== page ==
Monday, May 4, 2009

Django Templates and NodeLists

Whether dealing with a complex web application or a simple web site with relatively few pages, using templates is generally a good idea. With complex page structures, this is unavoidable. The alternative would be to implement the page structure manually. Even with simplistic web pages, there is often a dynamic element that is undesirable to manually edit. If the web application is built with a Python web application, developers have several template engines to choose from. TuboGears, for instance, offers support for several third-party template engines. Django, on the other hand, offers their own template rendering system. The Django template engine provides many of the same features as do other Python template engines. The syntax used in Django templates is simplistic and easy to use. Inside the template engine are two closely related classes that represent key template concepts and are illustrated below. These classes are Template and NodeList.

The Template class represents a template in its' entirety. During the construction of Template instances, the template is compiled. Since this process takes place in the Template constructor, the template string is a required constructor parameter. Since any given Template instance is compiled, it may be rendered at any time. The template passed to the constructor is only compiled once since the compilation takes place in the constructor. Template instances support iteration. Each iteration through a particular Template instance yields a node from the NodeList instance that resulted from compiling the template. Invoking Template.render() will in turn invoke NodeList.render(), passing along the specified context.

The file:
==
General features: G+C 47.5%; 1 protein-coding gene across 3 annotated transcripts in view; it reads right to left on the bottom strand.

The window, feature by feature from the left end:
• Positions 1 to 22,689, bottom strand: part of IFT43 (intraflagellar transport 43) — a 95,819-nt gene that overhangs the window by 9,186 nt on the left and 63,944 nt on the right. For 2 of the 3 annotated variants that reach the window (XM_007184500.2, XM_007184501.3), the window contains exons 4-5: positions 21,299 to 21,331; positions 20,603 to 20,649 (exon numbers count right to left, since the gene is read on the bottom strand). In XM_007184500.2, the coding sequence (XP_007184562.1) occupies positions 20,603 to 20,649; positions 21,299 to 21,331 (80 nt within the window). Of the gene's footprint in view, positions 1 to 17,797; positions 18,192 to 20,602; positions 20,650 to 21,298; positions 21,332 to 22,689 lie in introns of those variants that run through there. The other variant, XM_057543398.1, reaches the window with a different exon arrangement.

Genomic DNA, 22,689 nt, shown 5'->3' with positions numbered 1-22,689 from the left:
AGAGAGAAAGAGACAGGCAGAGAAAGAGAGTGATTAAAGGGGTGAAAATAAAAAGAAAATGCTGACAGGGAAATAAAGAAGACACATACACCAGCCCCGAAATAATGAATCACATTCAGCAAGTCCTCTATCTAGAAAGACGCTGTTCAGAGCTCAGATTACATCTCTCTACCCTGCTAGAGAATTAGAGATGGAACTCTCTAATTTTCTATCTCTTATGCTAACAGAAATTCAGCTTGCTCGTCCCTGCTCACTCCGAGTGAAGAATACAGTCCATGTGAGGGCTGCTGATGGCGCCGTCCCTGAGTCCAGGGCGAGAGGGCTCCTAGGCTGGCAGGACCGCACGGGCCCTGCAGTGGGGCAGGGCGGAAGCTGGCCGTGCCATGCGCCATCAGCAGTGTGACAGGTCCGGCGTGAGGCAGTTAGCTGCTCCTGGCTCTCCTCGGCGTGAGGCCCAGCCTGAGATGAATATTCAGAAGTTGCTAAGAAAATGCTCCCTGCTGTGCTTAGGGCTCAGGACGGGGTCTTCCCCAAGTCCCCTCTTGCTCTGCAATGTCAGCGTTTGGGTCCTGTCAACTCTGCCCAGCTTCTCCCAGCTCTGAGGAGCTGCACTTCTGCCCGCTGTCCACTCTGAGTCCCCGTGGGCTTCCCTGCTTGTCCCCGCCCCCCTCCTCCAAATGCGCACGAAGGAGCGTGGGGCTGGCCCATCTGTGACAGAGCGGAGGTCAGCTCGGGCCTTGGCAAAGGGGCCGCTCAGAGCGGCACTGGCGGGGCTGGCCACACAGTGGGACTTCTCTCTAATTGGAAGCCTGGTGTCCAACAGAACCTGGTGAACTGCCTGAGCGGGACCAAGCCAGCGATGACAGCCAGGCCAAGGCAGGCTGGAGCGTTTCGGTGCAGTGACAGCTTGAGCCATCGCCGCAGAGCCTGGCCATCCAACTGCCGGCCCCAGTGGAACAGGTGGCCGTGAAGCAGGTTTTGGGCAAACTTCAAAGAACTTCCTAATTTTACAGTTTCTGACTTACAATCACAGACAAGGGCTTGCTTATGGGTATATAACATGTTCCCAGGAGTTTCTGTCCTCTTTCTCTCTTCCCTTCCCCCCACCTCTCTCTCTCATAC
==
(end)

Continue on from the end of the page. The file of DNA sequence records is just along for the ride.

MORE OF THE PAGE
The NodeList represents a collection of nodes that result from compiling a template string. The majority of these nodes are HTML elements, template variables, or some Python language construct such as an if statement. NodeList instances are also instances of the Python list primitive. This means that each node contained within the list behaves just like a Python list element. The NodeList.render() method will cumulatively invoke render() on each node contained within the list. The end result is the rendered template. This rendering behavior provided by the NodeList.render() method can be considered polymorphic. The method iteratively invokes render() on anonymous instances. All it cares about is the render() interface.